Actor-Organizer Kendrick Sampson Is Putting "Pressure in the Streets" for Change

ONE TIME USE ONLY - Kendrick Sampson - June 23 protest of the police presence in LAUSD schools - H 2020
Eric Kelly

The 'Insecure' star and founder of activist group BLD?PWR details his momentous month as a co-leader of Black Lives Matter protests across L.A.

"People are organizing out of necessity," says a weary Kendrick Sampson of the intense hours he devotes to his nonprofit, BLD PWR, which focuses on facilitating entertainment industry support of grassroots organizations focusing on racial injustice.

On May 30, BLD PWR, formally launched in 2019, co-led a demonstration at L.A.'s Pan Pacific Park to protest the killing of George Floyd, as well as killings of Black Angelenos by police (which one count puts at 886 since 2000). Later that day, a march through the Fairfax District made national news when the LAPD squared off with protesters. Police cruisers were set on fire while rubber bullets, batons and other means of excessive force were used on the crowd. Sampson, 32, said he was hit seven times by rubber bullets.

Since then, protests have continued across L.A., including a June 7 march (co-organized by Black Lives Matter Los Angeles, rapper YG and BLD PWR) along Hollywood Boulevard that drew an estimated 20,000 people and a Black LGBTQ-led demonstration on June 14 for which "All Black Lives Matter" was painted in rainbow letters in front of the Dolby Theatre. Ariana Grande, Keke Palmer, Michael B. Jordan, Good Trouble's Sherry Cola and Chilling Adventures of Sabrina's Skye P. Marshall also have been among those protesting.

"Pressure in the streets is important," explains Sampson, who stars on HBO's Insecure. He says he has lost count of the number of demonstrations he has attended. He points to the ongoing protest, led every Wednesday by BLMLA, in front of the downtown office of L.A. County District Attorney Jackie Lacey to oppose her lack of prosecution of violent police officers. "The first protest at Jackie Lacey's office, 1,000 people came out, and then even more after Pan Pacific Park," he says. L.A. Mayor Eric Garcetti has since walked back his endorsement of Lacey. On June 23, Sampson and BLD PWR gathered with student-led Students Deserve and other groups outside Los Angeles Unified School District headquarters to protest police presence in schools. Responding to the pressure, LAUSD's board of education on June 30 approved a 35 percent ($25 million) cut to its school police force.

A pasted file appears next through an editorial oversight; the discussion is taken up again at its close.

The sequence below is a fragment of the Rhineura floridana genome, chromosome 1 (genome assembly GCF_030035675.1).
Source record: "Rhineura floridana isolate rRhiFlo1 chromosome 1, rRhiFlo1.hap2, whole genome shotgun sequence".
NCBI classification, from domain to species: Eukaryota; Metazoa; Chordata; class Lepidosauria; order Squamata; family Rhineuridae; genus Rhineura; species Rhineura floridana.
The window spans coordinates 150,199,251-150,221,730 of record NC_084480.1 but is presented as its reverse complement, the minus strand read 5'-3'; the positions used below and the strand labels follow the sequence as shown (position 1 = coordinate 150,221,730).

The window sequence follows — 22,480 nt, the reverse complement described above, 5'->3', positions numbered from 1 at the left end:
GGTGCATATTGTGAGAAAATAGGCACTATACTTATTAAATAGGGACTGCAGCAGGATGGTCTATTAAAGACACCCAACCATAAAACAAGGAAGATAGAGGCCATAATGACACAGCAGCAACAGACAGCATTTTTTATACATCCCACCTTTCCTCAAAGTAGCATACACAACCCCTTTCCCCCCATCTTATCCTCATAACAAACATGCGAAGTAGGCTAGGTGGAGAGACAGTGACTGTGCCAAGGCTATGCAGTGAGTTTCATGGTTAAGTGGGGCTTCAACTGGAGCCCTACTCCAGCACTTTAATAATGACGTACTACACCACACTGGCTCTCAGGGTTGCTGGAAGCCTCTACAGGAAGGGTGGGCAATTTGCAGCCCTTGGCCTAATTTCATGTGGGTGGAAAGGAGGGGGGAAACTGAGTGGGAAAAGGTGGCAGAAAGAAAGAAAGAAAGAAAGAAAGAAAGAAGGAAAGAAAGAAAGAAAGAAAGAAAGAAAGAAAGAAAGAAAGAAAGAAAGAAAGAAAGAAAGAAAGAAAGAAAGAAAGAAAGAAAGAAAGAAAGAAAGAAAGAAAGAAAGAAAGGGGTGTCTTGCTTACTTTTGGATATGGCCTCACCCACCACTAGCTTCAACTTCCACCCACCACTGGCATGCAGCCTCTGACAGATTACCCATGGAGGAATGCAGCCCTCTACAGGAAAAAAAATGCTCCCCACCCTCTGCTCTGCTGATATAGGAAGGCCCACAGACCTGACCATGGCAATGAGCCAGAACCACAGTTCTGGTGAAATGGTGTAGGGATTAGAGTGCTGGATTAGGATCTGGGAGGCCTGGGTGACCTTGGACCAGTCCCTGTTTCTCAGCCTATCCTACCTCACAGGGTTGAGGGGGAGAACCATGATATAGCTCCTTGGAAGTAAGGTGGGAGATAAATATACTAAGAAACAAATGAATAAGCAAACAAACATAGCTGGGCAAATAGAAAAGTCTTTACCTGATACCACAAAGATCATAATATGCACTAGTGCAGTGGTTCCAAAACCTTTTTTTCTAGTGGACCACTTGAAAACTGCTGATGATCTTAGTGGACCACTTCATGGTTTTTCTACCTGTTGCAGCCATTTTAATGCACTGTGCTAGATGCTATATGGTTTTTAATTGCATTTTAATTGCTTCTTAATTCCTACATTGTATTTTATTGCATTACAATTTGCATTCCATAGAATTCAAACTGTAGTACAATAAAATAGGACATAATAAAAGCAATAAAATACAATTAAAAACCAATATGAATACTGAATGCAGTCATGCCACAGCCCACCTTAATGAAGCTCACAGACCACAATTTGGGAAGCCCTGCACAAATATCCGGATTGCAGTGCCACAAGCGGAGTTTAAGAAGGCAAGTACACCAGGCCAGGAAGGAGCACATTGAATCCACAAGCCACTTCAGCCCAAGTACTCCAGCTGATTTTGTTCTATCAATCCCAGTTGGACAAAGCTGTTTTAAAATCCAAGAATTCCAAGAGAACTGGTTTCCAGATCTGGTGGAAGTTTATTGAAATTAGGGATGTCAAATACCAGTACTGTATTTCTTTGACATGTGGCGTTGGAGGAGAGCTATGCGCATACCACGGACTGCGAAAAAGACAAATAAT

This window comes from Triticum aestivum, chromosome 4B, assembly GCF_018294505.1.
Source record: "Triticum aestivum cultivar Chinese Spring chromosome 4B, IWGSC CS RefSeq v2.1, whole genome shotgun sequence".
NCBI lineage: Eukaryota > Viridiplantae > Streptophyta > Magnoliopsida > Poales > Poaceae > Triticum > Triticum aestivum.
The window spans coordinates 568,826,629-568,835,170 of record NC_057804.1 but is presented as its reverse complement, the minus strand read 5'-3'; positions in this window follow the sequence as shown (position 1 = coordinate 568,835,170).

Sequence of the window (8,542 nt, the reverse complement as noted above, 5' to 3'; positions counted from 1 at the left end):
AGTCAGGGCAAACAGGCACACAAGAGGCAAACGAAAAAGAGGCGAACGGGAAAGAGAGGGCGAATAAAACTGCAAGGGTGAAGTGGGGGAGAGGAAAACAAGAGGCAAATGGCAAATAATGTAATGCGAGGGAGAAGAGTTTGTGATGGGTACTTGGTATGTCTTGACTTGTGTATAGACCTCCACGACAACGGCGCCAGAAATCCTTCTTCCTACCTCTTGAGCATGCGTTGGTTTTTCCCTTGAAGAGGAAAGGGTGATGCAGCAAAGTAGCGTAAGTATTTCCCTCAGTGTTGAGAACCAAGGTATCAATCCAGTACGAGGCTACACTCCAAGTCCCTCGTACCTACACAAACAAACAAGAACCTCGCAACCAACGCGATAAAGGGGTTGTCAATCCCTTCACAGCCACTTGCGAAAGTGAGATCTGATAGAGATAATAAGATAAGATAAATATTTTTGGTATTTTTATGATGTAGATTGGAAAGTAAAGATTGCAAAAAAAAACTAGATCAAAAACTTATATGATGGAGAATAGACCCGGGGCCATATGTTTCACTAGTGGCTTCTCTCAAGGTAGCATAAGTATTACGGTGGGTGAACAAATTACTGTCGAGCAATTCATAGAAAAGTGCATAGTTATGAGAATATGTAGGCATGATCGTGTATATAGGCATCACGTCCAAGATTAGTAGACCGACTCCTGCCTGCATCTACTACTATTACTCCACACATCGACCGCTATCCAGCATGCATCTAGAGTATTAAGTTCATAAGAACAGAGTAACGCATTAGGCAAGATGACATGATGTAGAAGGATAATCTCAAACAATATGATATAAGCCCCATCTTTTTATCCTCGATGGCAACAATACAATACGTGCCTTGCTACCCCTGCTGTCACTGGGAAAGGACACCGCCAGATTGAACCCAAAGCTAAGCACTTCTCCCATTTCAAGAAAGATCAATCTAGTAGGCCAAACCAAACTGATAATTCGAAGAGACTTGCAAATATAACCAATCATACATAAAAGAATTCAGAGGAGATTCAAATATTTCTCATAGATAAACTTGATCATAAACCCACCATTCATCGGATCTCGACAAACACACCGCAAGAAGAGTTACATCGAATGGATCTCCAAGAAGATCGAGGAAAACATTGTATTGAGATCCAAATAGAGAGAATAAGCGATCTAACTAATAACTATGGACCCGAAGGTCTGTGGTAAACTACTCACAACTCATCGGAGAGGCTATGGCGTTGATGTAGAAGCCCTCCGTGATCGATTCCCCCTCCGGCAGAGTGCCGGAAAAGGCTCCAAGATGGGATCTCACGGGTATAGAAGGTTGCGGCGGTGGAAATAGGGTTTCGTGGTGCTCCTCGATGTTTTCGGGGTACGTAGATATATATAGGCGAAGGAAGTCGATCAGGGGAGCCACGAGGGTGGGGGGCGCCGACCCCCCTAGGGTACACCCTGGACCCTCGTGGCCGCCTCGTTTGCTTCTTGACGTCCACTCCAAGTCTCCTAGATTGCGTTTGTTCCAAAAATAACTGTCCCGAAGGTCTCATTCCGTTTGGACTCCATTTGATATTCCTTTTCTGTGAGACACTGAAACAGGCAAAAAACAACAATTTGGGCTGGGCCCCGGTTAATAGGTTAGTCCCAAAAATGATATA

Sampson estimates that BLD PWR is co-organizing two protests a week, including a July 1 protest at L.A. City Hall. "We are still a small team," says Sampson of BLD PWR, which has just one full-time staff member, associate director Lacy Lew Nguyen Wright. It also recently launched a mental health initiative, creating a guide to services, hotlines and support groups.

Sampson is quick to underline that BLD PWR is taking cues from other organizations and activists, including Color of Change, Students Deserve and Black Lives Matter co-founders Melina Abdullah and Patrisse Cullors (who sits on the board of his nonprofit). "I'm an actor. I'm a storyteller," says Sampson. "The way that [BLD PWR] operates is by amplifying and supporting organizers, by helping to organize Hollywood."

On June 23, BLD PWR spearheaded "Hollywood 4 Black Lives," an open letter to "our allies in the industry," which outlined how entertainment can divest from the police and invest in Black talent and business. Queen Latifah, Zoë Kravitz and Octavia Spencer were among the signees. While he welcomes increased interest from entertainment companies, Sampson notes, "I'm not going to lie — I wish we had it before."

This story first appeared in the July 8 issue of The Hollywood Reporter magazine. Click here to subscribe.